The last time we found anything like this was in 2015 when we found a complete pane in the base of a garderobe chute, not too far away.

Although this fragment is nowhere near as complete, it is just as astonishing to find something so delicate to have survived not only the demolition process but more than 350 years in the ground. It is also more strong evidence of a building very close by, as a fragment like this cannot have travelled far from where it derived.


02 Sep 2021

Forty Hall Summer Dig - Day 11

trench 2
extension to west end of trench 2

A great day's digging in Forty Hall today, as we approach the end of our two-week hunt for the inner gatehouse of Elsyng Palace.

Over the past few days we've been busily removing a sloping rubble context at the west end of trench two, and the further north and west we trace it, the thicker and deeper it seems to run.

We're now very confident the rubble is filling a substantial linear cut, and although we may not necessarily have identified the exact location of a wall, we have definitely confirmed the existence of a previously unexplored structure very close by.

This morning, after a brief but exciting detour to free a young muntjac deer that had become entangled in a fence, we opened a small extension to this end of the trench (as large as we think we can dig and record in two days), which will either find the far side of the cut, or expose more of it as it thickens and deepens to the north.

the conduit
the two sides of the water conduit

Meanwhile, in the 1.5 metre square trench we opened yesterday near trench one, we finally found the continuation of the brick water conduit that had not shown up earlier in the week in any other of the predicted positions.

This proves that the conduit does run in a straight line, and does not turn or feed into any features associated with any gatehouse or moat to its north. The channel's absence from from trench one was indeed due to extensive truncation due to centuries of successive tree planting in the lime avenue.

yet more pipkins

The only major job left to do in this trench is to excavate the fill of the channel, which we'll do tomorrow.

Trench two continued to produce a varied and steady mixture of finds. The far end of the extended trench has produced a notable number of pipkin fragments - these were cooking pots with three tripod feet and typically a hollow ceramic handle into which a wooden extension was fitted for handling when hot.

We've found so many similar fragments of one type of fabric that we think we should be able to reconstruct a sizeable portion of it after the dig.

glazed tile
an unusual glazed roof tile

Another unusual find that came from trench two late in the day was a drip glazed roof tile - something that we've never seen before at Elsyng. Glazed roof tiles are something that you would not expect on a Tudor building, but was a medieval tradition, so this together with the couple of medieval pottery fragments may together begin to hint at some older archaeology not far away.

If this is the case it will probably have to wait for another year, as we've almost completed most of this years' work. We're aiming to be done and at least mostly backfilled by Saturday afternoon.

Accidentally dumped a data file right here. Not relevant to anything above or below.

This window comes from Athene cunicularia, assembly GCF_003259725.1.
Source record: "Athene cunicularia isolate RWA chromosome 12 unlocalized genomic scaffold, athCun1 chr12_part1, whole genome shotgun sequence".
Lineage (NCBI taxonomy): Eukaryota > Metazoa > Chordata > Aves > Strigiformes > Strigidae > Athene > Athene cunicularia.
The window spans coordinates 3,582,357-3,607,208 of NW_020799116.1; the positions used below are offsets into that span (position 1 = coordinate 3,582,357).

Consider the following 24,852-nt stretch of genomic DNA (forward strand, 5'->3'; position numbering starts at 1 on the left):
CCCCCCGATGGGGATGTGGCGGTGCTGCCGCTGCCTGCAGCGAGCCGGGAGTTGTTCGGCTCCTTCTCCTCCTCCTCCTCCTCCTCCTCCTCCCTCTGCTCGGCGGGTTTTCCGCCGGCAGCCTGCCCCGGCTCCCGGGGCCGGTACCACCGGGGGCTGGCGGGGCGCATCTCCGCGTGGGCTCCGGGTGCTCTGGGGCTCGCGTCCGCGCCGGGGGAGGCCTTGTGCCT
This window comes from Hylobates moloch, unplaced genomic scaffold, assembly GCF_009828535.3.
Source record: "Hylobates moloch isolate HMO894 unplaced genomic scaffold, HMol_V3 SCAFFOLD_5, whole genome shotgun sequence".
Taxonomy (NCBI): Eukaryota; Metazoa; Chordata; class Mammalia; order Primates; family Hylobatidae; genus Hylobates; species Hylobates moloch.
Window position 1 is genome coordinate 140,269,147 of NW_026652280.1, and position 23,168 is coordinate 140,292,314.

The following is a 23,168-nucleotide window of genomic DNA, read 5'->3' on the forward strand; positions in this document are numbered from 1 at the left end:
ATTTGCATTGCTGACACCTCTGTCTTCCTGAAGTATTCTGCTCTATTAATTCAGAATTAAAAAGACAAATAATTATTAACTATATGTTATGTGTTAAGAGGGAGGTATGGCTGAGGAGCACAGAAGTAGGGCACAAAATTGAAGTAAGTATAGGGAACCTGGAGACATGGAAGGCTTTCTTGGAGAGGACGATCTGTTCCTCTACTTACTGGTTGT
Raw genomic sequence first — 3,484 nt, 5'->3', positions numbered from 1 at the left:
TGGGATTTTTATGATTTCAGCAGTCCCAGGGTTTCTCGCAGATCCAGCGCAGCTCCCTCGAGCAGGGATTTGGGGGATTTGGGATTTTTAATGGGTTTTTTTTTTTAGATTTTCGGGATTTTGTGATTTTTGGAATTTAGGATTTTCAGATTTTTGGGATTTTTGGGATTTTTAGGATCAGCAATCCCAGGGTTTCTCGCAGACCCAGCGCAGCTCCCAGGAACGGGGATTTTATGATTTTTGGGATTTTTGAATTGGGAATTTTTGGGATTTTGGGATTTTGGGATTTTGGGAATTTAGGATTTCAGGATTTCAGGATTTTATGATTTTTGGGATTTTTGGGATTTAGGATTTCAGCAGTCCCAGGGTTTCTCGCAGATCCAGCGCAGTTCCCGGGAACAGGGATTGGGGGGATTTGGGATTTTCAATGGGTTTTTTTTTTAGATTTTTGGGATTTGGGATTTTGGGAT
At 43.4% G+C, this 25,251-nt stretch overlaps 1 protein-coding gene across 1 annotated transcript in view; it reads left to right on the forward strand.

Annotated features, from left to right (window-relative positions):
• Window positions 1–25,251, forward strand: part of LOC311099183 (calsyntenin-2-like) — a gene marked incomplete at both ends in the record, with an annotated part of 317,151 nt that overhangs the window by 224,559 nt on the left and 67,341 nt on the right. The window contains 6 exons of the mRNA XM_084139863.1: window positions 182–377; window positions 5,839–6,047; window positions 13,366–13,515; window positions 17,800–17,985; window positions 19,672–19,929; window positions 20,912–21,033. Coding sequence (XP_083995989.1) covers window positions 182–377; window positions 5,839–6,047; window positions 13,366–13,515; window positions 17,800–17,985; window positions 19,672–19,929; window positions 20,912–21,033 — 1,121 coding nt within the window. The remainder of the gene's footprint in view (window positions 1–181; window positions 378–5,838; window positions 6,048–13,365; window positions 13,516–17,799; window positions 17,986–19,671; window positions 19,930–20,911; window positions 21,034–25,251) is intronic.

01 Sep 2021

Forty Hall Summer Dig - Day 10

lime tree avenue
opening 1.5m test pit (background-left)

A drizzly and at times chilly morning didn't dampen our spirits today as we returned to Forty Hall for the final five-day stretch of our two-week dig on the site of Elsyng Tudor palace.

trench 2
excavating the cut at west end of T2

This morning we decided to have one last roll of the dice in our effort to find the extended course of the previously excavated brick water conduit we relocated a few days ago. We strung a line out along the stretch of brickwork we have exposed at the west end of trench one, and extended the line out east into the middle of Forty Hall's lime tree avenue, where we laid out a 1.5 metre square trench which hopefully should be clear of any historical tree planting pits which we suspect are the reason we didn't find the conduit running through the east end of trench 1. We've only got as far as deturfing and topsoil removal, but if the conduit does run straight in this direction we should only have to dig down 60cm or so to find it.

rubble filled cut
large sections of mortared-together rubble in the cut in T2

Meanwhile at the west end of trench two, the sloping rubble-filled context is looking more and more like a rubble-filled demolition cut. We haven't quite finished removing the all of the rubble in this area, but where we have done so it does seem to show a steep cut into a sloping brickearth surface; moreover at the north section of the trench the rubble fragments are very substantial and large chunks are mortared together.

We strongly suspect that the structure this rubble derives from is less than a few of metres away, although from the size of the apparent cut, it may well be that any in-situ wall foundations have been removed entirely. Ideally we'd like to extend this part of the trench north, but at this point we may be limited by time and person-power.

candle dish
candle holder

In any case, the context continued to throw up plenty of great finds today, including an unusual ceramic fragment that had us all scratching our heads for a few minutes until the penny dropped.

At first glance it looked like a stubby cylindrical spout, but the hole doesn't go all the way through, which led to suggestions ranging from a decorative foot to a suspension point for rope straps.

medieval pot
more medieval pottery

Fortunately the site director then remembered an identical example we found a few years ago, which was identified as a ceramic candle-holder, which would have had a surrounding dish to catch dripping wax.

Although we only removed topsoil from the new 1.5m square trench, it did turn up a second fragment of medieval pottery - part of a large handle and rim of what was probably a chunky jar, in a slightly finer fabric than the previous piece but again tentatively dated to the 14th century.